The National Football League is about to make a dramatic change to its drug testing policy thanks to a new collective bargaining agreement that was brokered between players and owners over the weekend.
Under the new CBA, players will no longer face suspensions for positive marijuana tests, and the drug testing period will be restricted to the first two weeks of training camp. The threshold for a positive marijuana test will now rise from from 35 to 150 nanograms of THC, according to ESPN.
“The idea is to focus the drug program on clinical care as opposed to punishment. Basically, if you test positive, your test gets reviewed by a board of jointly appointed medical professionals to determine whether you need any kind of treatment. The NFLPA deal memo also says that ‘violations of law for marijuana possession generally will not result in suspension.’”
The policy change is an enormous milestone for a league that has long taken a stringent position against marijuana use. Players have historically faced significant penalties, in the form of fines and suspensions, for testing positive for pot. Josh Gordon, a former all-pro wide receiver, has seen his career derailed due to repeatedly testing positive for marijuana.
Other Sports And Pot
The NFL is following the lead of Major League Baseball, which last year removed marijuana from its list of banned substances.
MLB unveiled the new policy in December, a little more than five months after the Los Angeles Angels’ Tyler Skaggs was found dead in a hotel room in Dallas. Skaggs, who was only 27, died after choking on his own vomit, and was found by an examiner to have alcohol and two opioid-based painkillers, fentanyl and oxycodone, in his system.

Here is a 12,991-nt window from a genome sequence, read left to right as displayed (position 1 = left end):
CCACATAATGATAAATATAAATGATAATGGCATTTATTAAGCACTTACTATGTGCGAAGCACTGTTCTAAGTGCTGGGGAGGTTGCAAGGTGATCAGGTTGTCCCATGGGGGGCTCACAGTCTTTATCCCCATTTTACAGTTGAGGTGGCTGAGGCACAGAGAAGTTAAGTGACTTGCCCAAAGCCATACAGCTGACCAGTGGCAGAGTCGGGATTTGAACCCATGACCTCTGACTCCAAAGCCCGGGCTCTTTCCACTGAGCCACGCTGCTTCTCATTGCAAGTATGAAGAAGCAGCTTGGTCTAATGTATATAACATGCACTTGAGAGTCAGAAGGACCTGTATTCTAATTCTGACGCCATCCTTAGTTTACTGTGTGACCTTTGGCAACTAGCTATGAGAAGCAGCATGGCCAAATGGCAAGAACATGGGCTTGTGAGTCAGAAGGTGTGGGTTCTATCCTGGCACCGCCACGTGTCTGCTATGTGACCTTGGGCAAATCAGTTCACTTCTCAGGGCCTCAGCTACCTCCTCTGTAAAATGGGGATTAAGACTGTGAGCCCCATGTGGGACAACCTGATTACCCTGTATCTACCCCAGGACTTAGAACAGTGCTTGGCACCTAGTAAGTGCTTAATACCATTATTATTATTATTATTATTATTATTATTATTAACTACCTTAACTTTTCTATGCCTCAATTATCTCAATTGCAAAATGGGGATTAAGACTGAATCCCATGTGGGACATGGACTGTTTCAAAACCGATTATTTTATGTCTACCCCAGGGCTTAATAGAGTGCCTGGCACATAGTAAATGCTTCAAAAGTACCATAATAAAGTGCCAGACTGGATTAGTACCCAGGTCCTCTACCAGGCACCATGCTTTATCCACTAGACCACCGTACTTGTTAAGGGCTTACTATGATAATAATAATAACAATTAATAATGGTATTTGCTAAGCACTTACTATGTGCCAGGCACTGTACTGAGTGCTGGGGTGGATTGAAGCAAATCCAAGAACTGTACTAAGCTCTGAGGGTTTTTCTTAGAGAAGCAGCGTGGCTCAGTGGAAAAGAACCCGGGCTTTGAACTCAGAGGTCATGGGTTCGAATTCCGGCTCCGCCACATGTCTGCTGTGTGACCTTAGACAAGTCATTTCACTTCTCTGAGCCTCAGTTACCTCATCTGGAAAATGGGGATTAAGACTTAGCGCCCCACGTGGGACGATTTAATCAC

Under the new policy, agreed upon by MLB owners and the players union, players will be tested for opioids and cocaine, while marijuana will essentially be treated the same as alcohol.
However, last month, MLB deputy commissioner Dan Halem warned players that, despite the reclassification, may still take disciplinary action against players who run afoul of marijuana laws. Halem handed down other warnings — including one that effectively rules out a clubhouse toke during the seventh inning stretch.
Any player or member of the team “appear under the influence of marijuana or any other cannabinoid during any of the Club’s games, practices, workouts, meetings or otherwise during the course and within the scope of their employment” will face an evaluation for treatment, according to Halem’s memo, as reported by ESPN.